Doubts are a weird topic. At some point every Christian has them, but we rarely want to talk about them. Part of my fascination with this topic stems from recent stories of Christians wrestling with doubts and concluding that God does not exist. Much of this also stems from my own questioning and wrestling with difficult questions about God and the truth of Christianity over the years. Something I am often guilty of however is looking solely at the writings and arguments of other people for understanding, while largely ignoring the words of scripture. God has gifted many people with wisdom and understanding, but I need to learn to turn to God’s word first for understanding. So let’s look at 3 times Jesus responded to doubt.
Mark 9: “Help Me with My Unbelief.”
Jesus is presented with a boy who is possessed by a demon. The apostles were unable to cast out the demon, so they took him to Jesus. The boy’s father cries to Jesus for help, “if you can do anything.” Jesus responds to that “if” by saying that everything is possible for those who believe. The father responds in a way that we all must remember. “I believe; help my unbelief!” What an incredible request. I wish more of us would do this. Doubts are not good in of themselves. Look no further than James 1:6 to know that. But our first instinct as Christians should be to lay them out before God and ask for his help. Take note of Jesus’ response, especially in what he doesn’t say. He doesn’t heal the boy and suddenly turn to the father to tell him, “See! This is what happens when you don’t doubt!” As you’ll see throughout these passages, Jesus consistently responds to doubts with action and evidence.
John 20: Doubting Thomas
Everybody knows doubting Thomas. John 20 shows the disciples after Jesus has risen from the dead. The only apostle who did not see him earlier was Thomas, who insists that he will not believe unless he sees for himself. Later Jesus appears while Thomas is present, shows him his hands and feet. After Thomas acknowledges Jesus as lord, Jesus gives the famous scolding, “Have you believed because you have seen me? Blessed are those who have not seen and yet have believed.” There’s a few ways to read this. The one we often hear is that Jesus is scolding Thomas for demanding evidence, and not blindly believing. However, that may not be it, considering the next verses are about how Jesus performed many signs so that people would believe. If Jesus wanted blind faith, why go around giving evidence for belief? Either way, once again Jesus responds to doubts not by demanding more faith, but by giving us what evidence we need for belief. Jesus meets us where we are at.
Matthew 11: “Shall We Look for Another?”
This last passage comes when John the Baptist has been put in prison by Herod and is awaiting his death. That’s a scenario that would get most of us down and doubting God’s plan. John sends some of his disciples to Jesus with the question, “Are you the one who is to come, or shall we look for another?” One would think that after everything John had said and experienced, he would be the last person to doubt Jesus. Shouldn’t the guy who baptized Jesus and witnessed the spirit descending and heard the voice of the father have all doubts removed? If ever there was a time that Jesus could legitimately scold someone for doubting it’s here, right? Instead Jesus gives evidence. “Go and tell John what you hear and see: the blind receive their sight and the lame walk, lepers are cleansed and the deaf hear, and the dead are raised up, and the poor have good news preached to them.”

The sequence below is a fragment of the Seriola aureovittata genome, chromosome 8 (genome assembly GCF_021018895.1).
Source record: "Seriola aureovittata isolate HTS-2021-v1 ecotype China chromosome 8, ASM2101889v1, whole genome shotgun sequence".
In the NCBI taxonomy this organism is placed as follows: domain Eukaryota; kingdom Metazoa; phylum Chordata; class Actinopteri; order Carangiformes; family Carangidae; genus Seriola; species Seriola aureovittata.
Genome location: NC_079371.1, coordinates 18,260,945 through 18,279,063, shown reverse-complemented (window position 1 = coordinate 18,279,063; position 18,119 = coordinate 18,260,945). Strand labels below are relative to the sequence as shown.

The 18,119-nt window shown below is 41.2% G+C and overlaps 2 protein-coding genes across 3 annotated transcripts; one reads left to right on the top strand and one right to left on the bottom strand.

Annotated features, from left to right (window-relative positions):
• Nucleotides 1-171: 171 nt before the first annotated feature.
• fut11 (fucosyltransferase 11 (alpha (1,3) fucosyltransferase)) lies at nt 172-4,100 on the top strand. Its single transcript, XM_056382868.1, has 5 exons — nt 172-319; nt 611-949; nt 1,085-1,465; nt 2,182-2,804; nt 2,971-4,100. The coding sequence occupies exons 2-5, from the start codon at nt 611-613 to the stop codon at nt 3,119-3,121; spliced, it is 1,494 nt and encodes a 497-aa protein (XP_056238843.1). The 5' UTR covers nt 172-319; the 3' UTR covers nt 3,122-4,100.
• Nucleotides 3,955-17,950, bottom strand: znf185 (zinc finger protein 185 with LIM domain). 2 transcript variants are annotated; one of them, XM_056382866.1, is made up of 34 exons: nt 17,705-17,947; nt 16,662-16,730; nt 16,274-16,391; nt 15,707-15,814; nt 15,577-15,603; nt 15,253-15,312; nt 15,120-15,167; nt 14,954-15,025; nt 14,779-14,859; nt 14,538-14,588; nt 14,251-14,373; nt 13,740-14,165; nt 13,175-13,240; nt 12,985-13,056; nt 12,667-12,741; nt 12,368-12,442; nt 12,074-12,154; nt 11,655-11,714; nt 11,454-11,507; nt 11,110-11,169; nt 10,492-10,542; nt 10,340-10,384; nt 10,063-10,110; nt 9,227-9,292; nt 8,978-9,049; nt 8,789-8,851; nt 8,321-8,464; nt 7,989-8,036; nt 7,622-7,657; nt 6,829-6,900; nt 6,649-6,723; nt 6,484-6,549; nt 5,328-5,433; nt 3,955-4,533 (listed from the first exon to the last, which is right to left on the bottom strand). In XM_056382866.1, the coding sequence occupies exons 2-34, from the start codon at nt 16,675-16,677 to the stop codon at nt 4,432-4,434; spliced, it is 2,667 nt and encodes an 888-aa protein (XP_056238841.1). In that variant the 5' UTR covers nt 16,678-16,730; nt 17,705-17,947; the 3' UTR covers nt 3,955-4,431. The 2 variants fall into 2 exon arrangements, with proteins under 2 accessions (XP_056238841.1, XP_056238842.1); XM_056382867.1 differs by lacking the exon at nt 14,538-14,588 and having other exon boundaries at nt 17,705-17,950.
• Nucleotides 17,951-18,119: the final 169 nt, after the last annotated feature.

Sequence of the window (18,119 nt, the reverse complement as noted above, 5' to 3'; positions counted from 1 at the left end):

He gives no scolding or demand of more faith. Instead he performs miracles and provides evidence of who he is. In fact, just a few verses later, he calls John the greatest among those born of women. John’s doubts were not rational given what he had seen, and yet Jesus still responds with love and action. He makes no demand of the doubting but gives them what they need to overcome their doubts.
A Few Takeaways on Doubts
First, every believer will have doubts at some point. Doubts are not necessarily good in and of themselves, but they are to be expected. How we respond to them is the more important part, and can be a good opportunity to strengthen our convictions. If John and Thomas, who walked with the guy and saw his miracles live, had doubts, don’t be surprised when you do. You are not a weak Christian just because you have questions.
Second, take your doubts before God. Don’t be passive and just let them sit and grow. Pray that he shows you what you need. This may come through witness of the holy spirit, reading his word in scripture, or maybe an article online with other insights. However, he may not answer every question, and simply ask that you be still and know that he is God. If that happens, I would recommend meditating on Peter’s words. Either way, I do not think that if we truly ask God to help us with our unbelief he will say no.
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